Use of lesser-known plants and plant parts as animal feed resources in tropical regions 2012
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    A study was conducted to harvest indigenous knowledge on feed resources with the aim to enlarge feed resource base by identifying alternative and lesser-known feeds. For sustainable intensification of animal production, the use of such feed materials is of great importance mainly for three reasons: the global demand for grains being higher than the global grain production, stiff competition between man and livestock for the existing food and feed resources, and the need for feeds that are adapted to harsh environmental conditions due to the ongoing climate change. The study identified 20 plants which are available in harsh environment conditions of the tropics and sub-tropics, palatable to animals, fed by farmers and contain crude protein levels higher than some commonly used ruminant feeds. Other nutritional and medicinal attributes reported by the respondents are also discussed in this paper. The cultivation, use and promotion of such under-utilized plants, avai lable in harsh environment conditions, will enhance plant biodiversity and also increase animal productivity in challenging situations of high temperature, water scarcity and soil degradation being increasingly inflicted by the ongoing climate change.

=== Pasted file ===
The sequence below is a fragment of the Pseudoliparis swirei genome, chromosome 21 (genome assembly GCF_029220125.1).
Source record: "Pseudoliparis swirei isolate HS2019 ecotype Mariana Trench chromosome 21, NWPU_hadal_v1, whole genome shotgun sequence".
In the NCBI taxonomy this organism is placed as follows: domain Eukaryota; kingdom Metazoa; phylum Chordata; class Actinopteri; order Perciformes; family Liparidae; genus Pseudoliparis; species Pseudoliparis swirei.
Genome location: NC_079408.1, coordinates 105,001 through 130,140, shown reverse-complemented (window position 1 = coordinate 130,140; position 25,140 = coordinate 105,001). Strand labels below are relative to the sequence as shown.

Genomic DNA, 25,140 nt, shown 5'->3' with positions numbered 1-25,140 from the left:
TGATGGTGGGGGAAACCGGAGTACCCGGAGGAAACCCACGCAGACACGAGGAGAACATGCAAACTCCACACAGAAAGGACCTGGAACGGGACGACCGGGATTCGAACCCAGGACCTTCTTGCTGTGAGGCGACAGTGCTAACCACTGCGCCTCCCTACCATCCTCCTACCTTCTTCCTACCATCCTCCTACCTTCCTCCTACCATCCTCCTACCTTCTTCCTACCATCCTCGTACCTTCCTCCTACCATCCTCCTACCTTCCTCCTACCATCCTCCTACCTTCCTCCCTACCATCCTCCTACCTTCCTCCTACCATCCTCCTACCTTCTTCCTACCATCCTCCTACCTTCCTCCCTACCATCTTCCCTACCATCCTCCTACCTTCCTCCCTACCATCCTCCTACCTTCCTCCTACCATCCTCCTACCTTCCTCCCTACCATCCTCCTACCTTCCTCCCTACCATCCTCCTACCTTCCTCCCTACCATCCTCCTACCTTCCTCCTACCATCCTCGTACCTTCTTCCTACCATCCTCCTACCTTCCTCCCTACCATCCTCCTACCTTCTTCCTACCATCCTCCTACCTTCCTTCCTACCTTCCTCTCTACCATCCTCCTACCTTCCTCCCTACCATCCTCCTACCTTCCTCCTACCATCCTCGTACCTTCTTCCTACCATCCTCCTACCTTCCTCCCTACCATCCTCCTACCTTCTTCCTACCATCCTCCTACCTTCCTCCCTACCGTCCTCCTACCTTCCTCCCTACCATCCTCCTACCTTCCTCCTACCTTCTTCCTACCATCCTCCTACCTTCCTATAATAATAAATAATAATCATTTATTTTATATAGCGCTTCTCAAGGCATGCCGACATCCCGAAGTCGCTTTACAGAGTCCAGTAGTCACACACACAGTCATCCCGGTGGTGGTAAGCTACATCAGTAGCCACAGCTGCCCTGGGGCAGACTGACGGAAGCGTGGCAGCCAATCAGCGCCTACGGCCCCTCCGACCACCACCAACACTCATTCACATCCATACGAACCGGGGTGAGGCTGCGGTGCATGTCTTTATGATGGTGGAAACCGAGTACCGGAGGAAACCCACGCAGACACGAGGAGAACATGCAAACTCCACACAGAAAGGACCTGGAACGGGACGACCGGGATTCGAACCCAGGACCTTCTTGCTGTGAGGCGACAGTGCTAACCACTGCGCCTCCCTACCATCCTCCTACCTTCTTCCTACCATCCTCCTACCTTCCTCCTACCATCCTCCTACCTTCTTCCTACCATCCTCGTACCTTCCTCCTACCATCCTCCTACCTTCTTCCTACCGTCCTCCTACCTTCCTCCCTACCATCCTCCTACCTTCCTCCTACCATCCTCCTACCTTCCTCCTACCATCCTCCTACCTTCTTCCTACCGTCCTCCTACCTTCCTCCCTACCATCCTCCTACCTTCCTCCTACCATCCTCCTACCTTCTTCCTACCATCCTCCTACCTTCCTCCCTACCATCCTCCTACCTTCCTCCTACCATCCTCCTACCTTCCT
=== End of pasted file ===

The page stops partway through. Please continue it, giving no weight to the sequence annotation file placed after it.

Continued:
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    Booklet
    Ethiopia | Availability and utilization of agroindustrial by-products as animal feed | 2018 2019
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    One of the major constraints for the very low production and productivity of livestock in Ethiopia is the poor quality and inadequate quantity of available feed. Agro-industrial by-products (AIBPs) can play an important role in meeting the widely prevalent feed shortage in the country. The AIBPs are usually less fibrous, rich in energy and/or protein contents. They have high digestibility and energy values compared with other classes of feed resources. The major AIBPs produced in Ethiopia include by-products from flour millings, sugar factories, edible oil processing factories, breweries, and abattoirs. These by-products play a vital role in the feeding of livestock mainly in urban and peri-urban livestock systems. The spatial and temporal availability of AIBPs in different parts of Ethiopia has not been quantified. Information on the utilization of such resources is also scanty. Data on availability of these resources is important for developing and using appropriate feeding strategies, improving livestock production and productivity, enhancing the efficiency of AIBPs utilization, decreasing burden on the environment and promoting technologies that further circular economy. This study was aimed at assessing the spatial and temporal availability of major AIBPs and their use as livestock feed. Information on storage and transport of these by-products has also been recorded with the aim to identify ‘hotspots’ at which the wastage takes place, and to suggest ways to reduce it.